The balls 21 in each of the linear arrays 20 are exposed through a respective longitudinally arranged, undercut slot 22 forming a part of the respective endless recirculating ball race in cage 18. Although the present invention is not limited to any particular number of balls 21 in each of the exposed linear arrays 20, it is preferred that at least about ten individual balls 21 be exposed in each of the linear arrays so that the engaging forces of the arrays 20 against the inner surface of a well casing will be spread out over a substantial area of the casing, thereby minimizing pressure of individual balls 21 on the casing and reducing rolling friction of the balls. As best seen in FIGS. 4 and 6 of the drawings, in operation two of the linear arrays 20 of balls 21 will normally engage the casing, so that with ten balls 21 in each array 20 the load will be spread out over twenty of the individual balls 21.
The ball bearing cage 18 is preferably of split sleeve construction, comprising two generally semicylindrical portions 18a and 18b to simplify construction and assembly of the sub 10. This split sleeve type construction is best seen in FIGS. 4 and 6. The two halves of cage 18 are preferably secured together by a pair of lock rings 24 located at the ends of cage 18 as best seen in FIGS. 1, 3 and 6, although it is to be understood that the cage portions 18a and 18b may be otherwise secured together, as for example by welding or other conventional means.
A guide ring 26 is mounted on the mandrel 12 adjacent each end of the ball bearing cage 18 to protect the cage 18 against longitudinal impacting in operation. Each of the guide rings 26 has an inclined, frustoconical ramp 28 facing the respective end of the sub 10 to prevent the radially outwardly stepped part of the sub from catching on obstructions as the sub 10 is moved longitudinally in a well.
As described above in the Summary of the Invention, a series of the ball bearing subs 10 of the present invention is disposed at regularly spaced intervals in a drill string so as to minimize rotational torque, longitudinal stress, and resulting severe wear on the casing, which would otherwise be caused by frictional contact of tool joints in the string against the inside of the well casing, particularly in curving portions of "slant" or "directional" wells of great depth and wide lateral displacement. FIG. 2 illustrates a bent or curved portion 30 of such a "slant" or "directional" well which is lined with a casing 32 and has a drill string 34 embodying a series of ball bearing subs 10 of the invention at regularly spaced intervals therein. Although the ball bearing subs 10 may be arranged in drill string 34 between any desired number of drill pipe lengths, for normal directional well curvatures it will be sufficient to have one of the ball bearing subs 10 between each ninety-foot stand or setback of three thirty-foot pipe singles, without the two intermediate tool joints coming into frictional engagement with the casing. Thus, for example, in a drill string 34 employed in a very deep directional well having about 10,000 to 15,000 feet of casing there would be from about 110 to about 165 units of the present invention regularly spaced at ninety-foot intervals along the string.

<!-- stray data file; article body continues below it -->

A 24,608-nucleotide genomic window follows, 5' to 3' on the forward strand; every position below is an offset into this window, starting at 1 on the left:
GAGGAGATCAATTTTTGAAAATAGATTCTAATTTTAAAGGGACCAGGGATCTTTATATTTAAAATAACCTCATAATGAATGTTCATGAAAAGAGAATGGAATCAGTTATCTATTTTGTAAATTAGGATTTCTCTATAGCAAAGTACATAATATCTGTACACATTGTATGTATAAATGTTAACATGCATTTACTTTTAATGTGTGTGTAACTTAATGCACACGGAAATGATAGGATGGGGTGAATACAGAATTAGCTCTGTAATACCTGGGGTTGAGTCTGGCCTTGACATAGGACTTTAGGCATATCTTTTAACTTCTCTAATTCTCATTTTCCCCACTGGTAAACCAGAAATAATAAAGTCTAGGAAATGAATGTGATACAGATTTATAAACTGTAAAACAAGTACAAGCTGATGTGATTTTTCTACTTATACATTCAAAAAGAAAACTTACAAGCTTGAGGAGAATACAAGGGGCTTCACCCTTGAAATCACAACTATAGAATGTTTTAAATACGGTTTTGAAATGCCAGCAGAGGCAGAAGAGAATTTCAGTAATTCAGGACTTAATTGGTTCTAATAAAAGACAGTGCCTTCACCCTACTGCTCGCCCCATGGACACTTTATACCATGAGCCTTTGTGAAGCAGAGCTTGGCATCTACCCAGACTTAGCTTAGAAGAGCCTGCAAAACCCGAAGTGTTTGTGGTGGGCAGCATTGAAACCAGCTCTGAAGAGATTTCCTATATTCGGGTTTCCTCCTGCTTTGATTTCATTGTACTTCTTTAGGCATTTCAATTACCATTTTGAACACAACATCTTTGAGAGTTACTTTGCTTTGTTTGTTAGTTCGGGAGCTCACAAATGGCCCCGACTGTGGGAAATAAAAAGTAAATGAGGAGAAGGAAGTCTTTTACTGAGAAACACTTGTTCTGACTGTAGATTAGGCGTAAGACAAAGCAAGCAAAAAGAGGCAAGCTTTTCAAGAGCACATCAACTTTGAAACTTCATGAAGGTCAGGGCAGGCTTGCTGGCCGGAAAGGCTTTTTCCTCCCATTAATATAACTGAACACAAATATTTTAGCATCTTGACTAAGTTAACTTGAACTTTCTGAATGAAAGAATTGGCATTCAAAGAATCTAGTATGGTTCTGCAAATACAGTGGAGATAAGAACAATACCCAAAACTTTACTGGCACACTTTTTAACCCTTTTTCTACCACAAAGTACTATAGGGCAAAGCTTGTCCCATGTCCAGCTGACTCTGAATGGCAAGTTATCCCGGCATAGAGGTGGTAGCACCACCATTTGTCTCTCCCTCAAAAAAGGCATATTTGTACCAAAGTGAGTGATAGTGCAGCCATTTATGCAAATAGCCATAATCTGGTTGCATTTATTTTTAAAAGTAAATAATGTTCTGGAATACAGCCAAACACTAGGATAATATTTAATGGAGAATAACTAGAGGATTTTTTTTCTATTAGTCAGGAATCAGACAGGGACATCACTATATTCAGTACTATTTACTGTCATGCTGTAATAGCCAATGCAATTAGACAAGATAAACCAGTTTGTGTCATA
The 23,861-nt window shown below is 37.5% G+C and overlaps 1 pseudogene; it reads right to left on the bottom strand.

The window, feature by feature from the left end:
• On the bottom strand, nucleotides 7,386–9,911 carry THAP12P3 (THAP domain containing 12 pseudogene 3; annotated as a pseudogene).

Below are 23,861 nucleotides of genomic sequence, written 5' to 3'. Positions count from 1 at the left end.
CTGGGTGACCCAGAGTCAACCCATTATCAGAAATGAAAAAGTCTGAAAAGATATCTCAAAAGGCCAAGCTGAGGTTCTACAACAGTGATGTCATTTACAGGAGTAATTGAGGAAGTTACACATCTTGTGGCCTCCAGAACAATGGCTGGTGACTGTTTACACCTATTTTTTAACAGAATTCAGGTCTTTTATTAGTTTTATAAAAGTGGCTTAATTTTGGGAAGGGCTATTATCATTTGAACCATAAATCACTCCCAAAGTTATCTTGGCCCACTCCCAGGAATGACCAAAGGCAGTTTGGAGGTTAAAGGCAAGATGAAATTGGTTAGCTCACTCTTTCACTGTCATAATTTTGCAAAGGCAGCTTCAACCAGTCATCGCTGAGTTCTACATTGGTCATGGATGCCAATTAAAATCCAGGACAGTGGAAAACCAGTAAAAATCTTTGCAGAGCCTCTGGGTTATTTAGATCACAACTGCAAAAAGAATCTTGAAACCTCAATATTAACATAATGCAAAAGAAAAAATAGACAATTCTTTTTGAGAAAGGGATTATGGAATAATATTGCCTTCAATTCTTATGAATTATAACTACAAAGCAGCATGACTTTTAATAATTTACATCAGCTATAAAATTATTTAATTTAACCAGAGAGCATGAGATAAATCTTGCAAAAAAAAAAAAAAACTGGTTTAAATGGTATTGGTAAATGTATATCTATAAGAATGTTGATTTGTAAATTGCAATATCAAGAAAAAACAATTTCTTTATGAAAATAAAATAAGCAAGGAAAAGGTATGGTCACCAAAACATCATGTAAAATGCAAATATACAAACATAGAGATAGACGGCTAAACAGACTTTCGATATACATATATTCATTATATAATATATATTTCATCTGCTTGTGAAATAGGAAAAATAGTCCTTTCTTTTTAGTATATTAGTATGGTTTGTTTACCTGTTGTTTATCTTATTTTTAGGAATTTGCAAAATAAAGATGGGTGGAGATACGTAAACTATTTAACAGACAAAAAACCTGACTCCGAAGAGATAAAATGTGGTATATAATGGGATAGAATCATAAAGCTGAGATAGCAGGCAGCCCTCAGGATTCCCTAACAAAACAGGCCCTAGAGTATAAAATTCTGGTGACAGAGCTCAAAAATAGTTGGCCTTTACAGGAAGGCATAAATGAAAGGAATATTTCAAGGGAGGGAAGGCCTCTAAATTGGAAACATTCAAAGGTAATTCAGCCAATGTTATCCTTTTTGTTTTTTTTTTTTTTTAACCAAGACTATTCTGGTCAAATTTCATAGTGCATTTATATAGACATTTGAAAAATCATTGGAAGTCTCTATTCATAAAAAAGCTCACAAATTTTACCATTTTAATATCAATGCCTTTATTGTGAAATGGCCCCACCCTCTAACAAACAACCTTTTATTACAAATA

As seen in FIG. 2, in a bent portion 30 of a well, spaced units 10 of the present invention will engage the casing 32 at different circumferential locations. Thus, in FIG. 2 an upper ball bearing sub 10 of the invention is seen engaging the right-hand side of casing 32, while a lower ball bearing sub 10 of the invention is seen engaging the left-hand side of casing 32. It will be noted that the portion of drill string 34 intermediate these two subs 10 is spaced substantially from the casing 32, so that tool joints in such intermediate portion of the string will not tend to frictionally engage the casing. In straight portions of a well the greater diameters of the regularly spaced ball bearing subs than the diameters of the tool joints in the string will also assure against frictional engagement of the tool joints against the casing.
FIG. 2 also illustrates the operative connections of the tool joint box 14 and tool joint pin 16 on the ends of mandrel 12 with respective mating tool joint members 36 at the ends of drill pipe lengths 38.
Referring now particularly to FIGS. 3-6, the mandrel 12 comprises respective upper and lower end portions 40 and 42 leading to respective tool joint box 14 and pin 16; and a central portion 44 upon which the ball bearing cage 18 is supported. An axial passage 46 extends through the entire length of the mandrel 12 for the passage therethrough of fluids, wireline equipment, and the like. The passage 46 is preferably at least about 21/2 inches in diameter for a ball bearing sub 10 adapted to be used in a drill string.